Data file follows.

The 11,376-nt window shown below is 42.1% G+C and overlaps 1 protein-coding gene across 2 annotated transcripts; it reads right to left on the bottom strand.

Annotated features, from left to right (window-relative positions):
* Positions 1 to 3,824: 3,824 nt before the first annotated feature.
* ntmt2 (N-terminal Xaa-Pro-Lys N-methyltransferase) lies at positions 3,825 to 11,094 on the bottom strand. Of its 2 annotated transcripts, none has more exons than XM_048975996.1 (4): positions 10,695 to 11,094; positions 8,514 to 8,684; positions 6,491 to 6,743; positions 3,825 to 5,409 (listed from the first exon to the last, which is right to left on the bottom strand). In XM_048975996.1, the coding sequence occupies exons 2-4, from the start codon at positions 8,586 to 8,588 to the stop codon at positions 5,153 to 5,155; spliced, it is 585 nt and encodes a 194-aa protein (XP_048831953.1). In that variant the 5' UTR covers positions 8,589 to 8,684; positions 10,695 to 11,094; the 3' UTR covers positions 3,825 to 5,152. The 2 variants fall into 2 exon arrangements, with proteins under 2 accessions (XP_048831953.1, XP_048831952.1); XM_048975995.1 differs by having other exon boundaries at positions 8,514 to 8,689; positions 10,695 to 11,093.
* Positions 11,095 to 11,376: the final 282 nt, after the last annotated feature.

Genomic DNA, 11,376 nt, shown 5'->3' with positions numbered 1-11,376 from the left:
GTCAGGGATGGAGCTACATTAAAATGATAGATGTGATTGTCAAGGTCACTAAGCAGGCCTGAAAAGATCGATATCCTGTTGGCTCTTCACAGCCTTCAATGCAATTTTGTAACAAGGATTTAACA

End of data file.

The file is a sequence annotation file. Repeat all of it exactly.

The 11,376-nt window shown below is 42.1% G+C and overlaps 1 protein-coding gene across 2 annotated transcripts; it reads right to left on the bottom strand.

Annotated features, from left to right (window-relative positions):
* Positions 1 to 3,824: 3,824 nt before the first annotated feature.
* ntmt2 (N-terminal Xaa-Pro-Lys N-methyltransferase) lies at positions 3,825 to 11,094 on the bottom strand. Of its 2 annotated transcripts, none has more exons than XM_048975996.1 (4): positions 10,695 to 11,094; positions 8,514 to 8,684; positions 6,491 to 6,743; positions 3,825 to 5,409 (listed from the first exon to the last, which is right to left on the bottom strand). In XM_048975996.1, the coding sequence occupies exons 2-4, from the start codon at positions 8,586 to 8,588 to the stop codon at positions 5,153 to 5,155; spliced, it is 585 nt and encodes a 194-aa protein (XP_048831953.1). In that variant the 5' UTR covers positions 8,589 to 8,684; positions 10,695 to 11,094; the 3' UTR covers positions 3,825 to 5,152. The 2 variants fall into 2 exon arrangements, with proteins under 2 accessions (XP_048831953.1, XP_048831952.1); XM_048975995.1 differs by having other exon boundaries at positions 8,514 to 8,689; positions 10,695 to 11,093.
* Positions 11,095 to 11,376: the final 282 nt, after the last annotated feature.

Genomic DNA, 11,376 nt, shown 5'->3' with positions numbered 1-11,376 from the left:
GTCAGGGATGGAGCTACATTAAAATGATAGATGTGATTGTCAAGGTCACTAAGCAGGCCTGAAAAGATCGATATCCTGTTGGCTCTTCACAGCCTTCAATGCAATTTTGTAACAAGGATTTAACA